The 6 April 1869 patent for this monocycle is one of the first records for such a machine; several similar patents were registered by other inventors around the same time, maybe slightly earlier. The heavy wooden wheel was not ideal for acrobats to perform tricks, and its concept as a riding machine, as an alternative to a two-wheel velocipede, was not successful. Nevertheless, many patents were lodged to try to ‘double guess’ the way new inventions might develop; because a two-wheeled machine was successful, one and three-wheeled versions would be patented to make money out of potential subsequent developments. However, a monocycle was not made commercially, and those that were created by trick riders as one-off machines did not need to pay patent duty.
The monocycle is the ancestor of the unicycle; and early monocycles were often called unicycles. After the ordinary (penny farthing) became popular, new styles of monocycles were invented and patented, but these involved the rider suspended in the middle of a giant wheel, the whole rotating around him.
1891 Performers/Trick Riders Monocycle (aka Unicycle)
with Adjustable Handlebars
40″ Wheel, with 2″ Pneumatic Rim
An interesting innovation on this monocycle, and no doubt useful for its trick rider, is the adjustable handlebar, which could fold forward, presumably allowing a greater range of tricks.
There is no saddle: the rider stands on the pedals.
The wheel rim is a Westwood with a hole for the inner tube valve. Pneumatic tyres were made for these bicycles between 1891 and 1892. The du Cros family owned the patents for both Dunlop tyres and Westwood rims. Pneumatic tyres were very expensive in the first few years of production, at least a quarter of the cost of a bicycle; so most purchasers opted for solid or cushion tyres. Pneumatics were lightweight, so ideal for racing, but not many pneumatic ordinaries were made for the general market, and there are now few survivors.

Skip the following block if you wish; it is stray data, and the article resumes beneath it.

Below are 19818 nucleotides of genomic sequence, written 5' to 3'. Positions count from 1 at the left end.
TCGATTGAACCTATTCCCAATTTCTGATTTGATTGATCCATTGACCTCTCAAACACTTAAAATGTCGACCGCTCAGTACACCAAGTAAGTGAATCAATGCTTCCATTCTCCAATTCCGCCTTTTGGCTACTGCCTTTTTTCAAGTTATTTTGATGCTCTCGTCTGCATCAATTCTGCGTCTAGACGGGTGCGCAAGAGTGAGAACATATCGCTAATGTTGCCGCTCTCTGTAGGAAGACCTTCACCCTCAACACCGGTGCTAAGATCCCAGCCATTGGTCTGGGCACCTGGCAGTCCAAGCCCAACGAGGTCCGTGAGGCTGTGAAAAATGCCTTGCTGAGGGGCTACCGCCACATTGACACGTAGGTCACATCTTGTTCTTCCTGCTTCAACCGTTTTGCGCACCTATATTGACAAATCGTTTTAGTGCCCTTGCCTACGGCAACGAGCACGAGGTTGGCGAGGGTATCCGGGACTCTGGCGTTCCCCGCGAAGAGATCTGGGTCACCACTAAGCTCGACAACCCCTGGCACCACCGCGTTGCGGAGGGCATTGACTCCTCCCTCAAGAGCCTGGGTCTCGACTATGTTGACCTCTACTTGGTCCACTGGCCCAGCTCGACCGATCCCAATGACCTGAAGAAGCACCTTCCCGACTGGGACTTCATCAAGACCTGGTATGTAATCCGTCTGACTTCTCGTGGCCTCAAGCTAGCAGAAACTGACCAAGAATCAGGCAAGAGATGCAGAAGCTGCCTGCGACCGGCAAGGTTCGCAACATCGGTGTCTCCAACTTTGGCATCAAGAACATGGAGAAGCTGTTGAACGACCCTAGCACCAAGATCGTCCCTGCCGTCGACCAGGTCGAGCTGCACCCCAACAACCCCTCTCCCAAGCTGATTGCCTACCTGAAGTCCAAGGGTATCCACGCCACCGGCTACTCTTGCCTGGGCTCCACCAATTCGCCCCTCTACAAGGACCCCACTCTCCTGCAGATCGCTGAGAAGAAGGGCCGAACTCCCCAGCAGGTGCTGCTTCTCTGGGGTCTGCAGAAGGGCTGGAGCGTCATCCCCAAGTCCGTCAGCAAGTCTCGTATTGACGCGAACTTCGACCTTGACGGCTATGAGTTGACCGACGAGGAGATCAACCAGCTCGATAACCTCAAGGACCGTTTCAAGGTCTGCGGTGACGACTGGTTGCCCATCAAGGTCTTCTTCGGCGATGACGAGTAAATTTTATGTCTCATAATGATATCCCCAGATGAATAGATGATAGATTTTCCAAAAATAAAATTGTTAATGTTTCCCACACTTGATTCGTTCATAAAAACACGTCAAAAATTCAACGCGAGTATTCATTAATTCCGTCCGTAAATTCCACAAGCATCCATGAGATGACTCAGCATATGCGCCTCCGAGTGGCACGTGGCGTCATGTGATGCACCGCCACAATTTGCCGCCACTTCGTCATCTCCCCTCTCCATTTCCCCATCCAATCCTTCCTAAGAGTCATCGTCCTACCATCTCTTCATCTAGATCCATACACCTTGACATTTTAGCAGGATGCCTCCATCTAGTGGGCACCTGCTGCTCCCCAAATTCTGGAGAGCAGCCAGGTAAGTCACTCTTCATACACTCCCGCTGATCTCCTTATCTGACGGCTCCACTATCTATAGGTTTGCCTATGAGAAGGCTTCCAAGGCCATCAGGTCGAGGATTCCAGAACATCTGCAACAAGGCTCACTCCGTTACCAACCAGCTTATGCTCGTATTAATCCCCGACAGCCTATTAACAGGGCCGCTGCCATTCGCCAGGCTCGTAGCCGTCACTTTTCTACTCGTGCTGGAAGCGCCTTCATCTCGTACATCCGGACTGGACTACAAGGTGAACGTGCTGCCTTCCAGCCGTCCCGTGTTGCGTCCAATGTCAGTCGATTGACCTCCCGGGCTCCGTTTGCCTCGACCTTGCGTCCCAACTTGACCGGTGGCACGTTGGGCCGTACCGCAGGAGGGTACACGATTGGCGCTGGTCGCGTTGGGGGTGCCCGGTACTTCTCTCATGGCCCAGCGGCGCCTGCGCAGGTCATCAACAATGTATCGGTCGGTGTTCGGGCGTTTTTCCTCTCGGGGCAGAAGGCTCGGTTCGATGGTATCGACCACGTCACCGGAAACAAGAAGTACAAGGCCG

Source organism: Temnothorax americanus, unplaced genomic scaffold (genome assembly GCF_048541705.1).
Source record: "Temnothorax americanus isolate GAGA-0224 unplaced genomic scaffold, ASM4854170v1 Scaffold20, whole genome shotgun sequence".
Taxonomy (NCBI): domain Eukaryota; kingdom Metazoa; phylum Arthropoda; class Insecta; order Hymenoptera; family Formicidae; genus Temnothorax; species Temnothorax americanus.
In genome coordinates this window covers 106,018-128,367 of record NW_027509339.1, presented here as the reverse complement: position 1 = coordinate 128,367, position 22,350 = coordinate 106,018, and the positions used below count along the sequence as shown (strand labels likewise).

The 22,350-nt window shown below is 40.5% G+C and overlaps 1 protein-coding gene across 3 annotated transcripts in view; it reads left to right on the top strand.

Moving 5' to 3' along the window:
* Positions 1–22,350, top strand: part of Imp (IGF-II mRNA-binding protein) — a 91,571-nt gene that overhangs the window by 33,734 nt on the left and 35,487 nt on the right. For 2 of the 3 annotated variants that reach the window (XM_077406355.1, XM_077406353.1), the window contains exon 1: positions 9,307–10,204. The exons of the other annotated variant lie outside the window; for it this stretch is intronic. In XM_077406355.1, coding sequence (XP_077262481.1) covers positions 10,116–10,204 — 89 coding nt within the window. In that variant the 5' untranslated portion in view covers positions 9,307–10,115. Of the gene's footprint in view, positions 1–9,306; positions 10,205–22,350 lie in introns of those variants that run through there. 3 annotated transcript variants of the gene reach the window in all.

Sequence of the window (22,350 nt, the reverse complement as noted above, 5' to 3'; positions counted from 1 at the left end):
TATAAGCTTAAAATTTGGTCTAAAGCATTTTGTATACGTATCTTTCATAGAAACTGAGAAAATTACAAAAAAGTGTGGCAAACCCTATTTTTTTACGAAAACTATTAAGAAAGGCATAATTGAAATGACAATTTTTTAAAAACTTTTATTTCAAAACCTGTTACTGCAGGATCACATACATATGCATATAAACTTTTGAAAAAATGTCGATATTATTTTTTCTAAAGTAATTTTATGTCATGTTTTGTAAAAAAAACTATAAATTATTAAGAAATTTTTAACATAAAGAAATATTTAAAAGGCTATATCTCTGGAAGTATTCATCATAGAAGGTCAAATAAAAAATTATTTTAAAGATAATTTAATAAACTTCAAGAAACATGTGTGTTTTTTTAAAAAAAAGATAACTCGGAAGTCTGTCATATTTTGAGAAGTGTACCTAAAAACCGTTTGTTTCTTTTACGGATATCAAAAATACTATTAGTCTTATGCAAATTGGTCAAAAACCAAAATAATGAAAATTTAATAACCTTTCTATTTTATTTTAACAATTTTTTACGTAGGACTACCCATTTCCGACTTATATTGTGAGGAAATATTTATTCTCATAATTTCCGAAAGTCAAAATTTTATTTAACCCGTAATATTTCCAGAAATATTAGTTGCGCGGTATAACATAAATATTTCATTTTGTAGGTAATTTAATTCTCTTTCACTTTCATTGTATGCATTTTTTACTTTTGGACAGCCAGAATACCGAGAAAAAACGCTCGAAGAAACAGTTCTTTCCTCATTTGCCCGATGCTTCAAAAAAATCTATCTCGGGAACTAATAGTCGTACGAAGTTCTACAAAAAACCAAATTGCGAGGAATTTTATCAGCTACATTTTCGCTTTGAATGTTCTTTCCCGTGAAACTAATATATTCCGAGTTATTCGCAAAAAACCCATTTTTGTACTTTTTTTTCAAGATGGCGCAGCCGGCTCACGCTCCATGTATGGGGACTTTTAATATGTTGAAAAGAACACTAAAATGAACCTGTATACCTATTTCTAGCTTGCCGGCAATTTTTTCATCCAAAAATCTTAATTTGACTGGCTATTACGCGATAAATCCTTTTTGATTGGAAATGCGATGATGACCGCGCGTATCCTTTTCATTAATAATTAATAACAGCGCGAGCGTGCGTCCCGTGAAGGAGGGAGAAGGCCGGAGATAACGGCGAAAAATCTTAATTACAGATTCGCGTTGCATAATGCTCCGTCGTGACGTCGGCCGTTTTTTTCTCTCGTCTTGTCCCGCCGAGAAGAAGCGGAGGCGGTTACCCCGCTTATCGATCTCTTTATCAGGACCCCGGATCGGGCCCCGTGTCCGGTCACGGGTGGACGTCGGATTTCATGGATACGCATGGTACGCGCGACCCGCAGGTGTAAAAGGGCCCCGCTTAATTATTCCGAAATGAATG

ABOVE: UNIQUE ADJUSTABLE HANDLEBAR
these illustrations with thanks to – ‘Unicycling: from beginner to expert’ by Sebastian Hoher
If you look carefully at the above photo, you can see that the machine being ridden is actually a monocycle, and the small wheel behind it is in the background, being a rear wheel of a bath chair.
A PAIR OF TRICK RIDERS’ MACHINES:
45″ DETACHABLE ORDINARY & 40″ MONOCYCLE (UNICYCLE)
JOHN BOYD DUNLOP
John Boyd Dunlop was born in Dreghorn, Scotland. After studying at the University of Edinburgh, he became a veterinary surgeon and practiced for ten years at home before moving to Downpatrick, N. Ireland, in 1867 to establish the Downe Veterinary Clinic with his brother James. He later moved to Belfast.
His invention of the bicycle inner tube apparently occurred by chance. In 1888 his small son was prescribed cycling as cure for a heavy cold. W. Edlin & Co gave him a Quadranttricycle without wheels for his son. Dunlop experimented with the boy’s tricycle by fitting wheels with inflated tubes made of canvas and bonded together with liquid rubber. He patented this idea in 1888, using the word ‘pneumatic’ for the first time, and W. Edlin and Co manufactured frames to fit the new tyre.
The captain of the Belfast Cruisers Cycling Club, Willie Hume, was one of the first to buy a bicycle fitted with pneumatic tyres. On 18th May 1889, Hume won all four events at the Queens College Sports in Belfast, and subsequently all but one of the cycling events at a Liverpool meeting. The tyre attracted much publicity. Bicycle manufacturers were working assiduously to reduce the weight of the recently-invented ‘safety bicycle’ and the pneumatic tyre became a crucial element of its development.
Dunlop’s patent was later declared invalid on the basis of Robert William Thomson’s prior patent. But Thompson’s patent duly expired. In 1890, Charles K. Welch patented his detachable tyre, the rights to which Dunlop promptly bought.
In 1895, Dunlop resigned from the company that bears his name to this day. The company also retained the use of his face as a trademark, which in certain African markets was taken for that of Christ.
John Boyd Dunlop died in Dublin in 1921.
Unicycle history –
Photo location: with thanks to the Theatre Royal, Brighton